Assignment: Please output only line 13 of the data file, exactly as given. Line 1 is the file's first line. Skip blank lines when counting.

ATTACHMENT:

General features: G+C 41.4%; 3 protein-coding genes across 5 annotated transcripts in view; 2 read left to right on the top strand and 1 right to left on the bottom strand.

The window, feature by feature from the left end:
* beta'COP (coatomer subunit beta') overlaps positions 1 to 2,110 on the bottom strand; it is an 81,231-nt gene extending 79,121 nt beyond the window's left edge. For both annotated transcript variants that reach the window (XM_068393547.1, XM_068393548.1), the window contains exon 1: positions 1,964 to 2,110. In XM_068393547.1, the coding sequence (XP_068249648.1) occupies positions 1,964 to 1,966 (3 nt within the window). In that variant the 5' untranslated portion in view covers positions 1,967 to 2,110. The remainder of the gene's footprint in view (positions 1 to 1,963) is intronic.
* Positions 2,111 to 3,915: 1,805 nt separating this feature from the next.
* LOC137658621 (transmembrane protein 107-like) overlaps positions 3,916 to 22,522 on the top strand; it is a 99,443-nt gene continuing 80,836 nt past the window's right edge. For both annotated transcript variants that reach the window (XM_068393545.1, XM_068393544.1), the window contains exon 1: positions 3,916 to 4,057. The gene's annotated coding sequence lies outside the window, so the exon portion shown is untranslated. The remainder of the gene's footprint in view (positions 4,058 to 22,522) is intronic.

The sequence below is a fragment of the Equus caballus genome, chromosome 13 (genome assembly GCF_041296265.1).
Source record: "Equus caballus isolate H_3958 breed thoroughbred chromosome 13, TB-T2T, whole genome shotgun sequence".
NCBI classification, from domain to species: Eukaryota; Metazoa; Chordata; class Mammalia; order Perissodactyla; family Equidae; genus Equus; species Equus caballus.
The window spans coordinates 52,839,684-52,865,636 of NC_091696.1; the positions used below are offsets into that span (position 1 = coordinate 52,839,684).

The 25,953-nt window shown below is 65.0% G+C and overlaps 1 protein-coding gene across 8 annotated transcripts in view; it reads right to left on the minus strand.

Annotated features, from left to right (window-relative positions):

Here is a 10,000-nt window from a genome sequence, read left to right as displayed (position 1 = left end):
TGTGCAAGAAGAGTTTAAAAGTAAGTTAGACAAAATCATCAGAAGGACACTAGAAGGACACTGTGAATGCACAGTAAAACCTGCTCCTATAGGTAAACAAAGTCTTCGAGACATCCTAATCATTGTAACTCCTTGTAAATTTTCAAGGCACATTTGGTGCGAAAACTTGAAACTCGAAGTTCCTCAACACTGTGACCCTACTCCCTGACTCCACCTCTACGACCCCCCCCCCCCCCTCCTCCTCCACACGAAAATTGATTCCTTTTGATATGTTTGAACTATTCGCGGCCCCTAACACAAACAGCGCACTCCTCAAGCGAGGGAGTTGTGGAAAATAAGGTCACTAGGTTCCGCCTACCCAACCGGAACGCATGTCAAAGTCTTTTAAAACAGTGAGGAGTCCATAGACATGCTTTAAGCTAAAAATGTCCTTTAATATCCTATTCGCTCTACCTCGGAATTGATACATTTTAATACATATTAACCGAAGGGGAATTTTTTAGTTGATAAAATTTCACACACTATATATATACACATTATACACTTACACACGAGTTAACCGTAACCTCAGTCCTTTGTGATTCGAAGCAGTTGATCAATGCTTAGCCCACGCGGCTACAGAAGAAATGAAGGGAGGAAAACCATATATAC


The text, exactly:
TGTGCAAGAAGAGTTTAAAAGTAAGTTAGACAAAATCATCAGAAGGACACTAGAAGGACACTGTGAATGCACAGTAAAACCTGCTCCTATAGGTAAACAAAGTCTTCGAGACATCCTAATCATTGTAACTCCTTGTAAATTTTCAAGGCACATTTGGTGCGAAAACTTGAAACTCGAAGTTCCTCAACACTGTGACCCTACTCCCTGACTCCACCTCTACGACCCCCCCCCCCCCCTCCTCCTCCACACGAAAATTGATTCCTTTTGATATGTTTGAACTATTCGCGGCCCCTAACACAAACAGCGCACTCCTCAAGCGAGGGAGTTGTGGAAAATAAGGTCACTAGGTTCCGCCTACCCAACCGGAACGCATGTCAAAGTCTTTTAAAACAGTGAGGAGTCCATAGACATGCTTTAAGCTAAAAATGTCCTTTAATATCCTATTCGCTCTACCTCGGAATTGATACATTTTAATACATATTAACCGAAGGGGAATTTTTTAGTTGATAAAATTTCACACACTATATATATACACATTATACACTTACACACGAGTTAACCGTAACCTCAGTCCTTTGTGATTCGAAGCAGTTGATCAATGCTTAGCCCACGCGGCTACAGAAGAAATGAAGGGAGGAAAACCATATATAC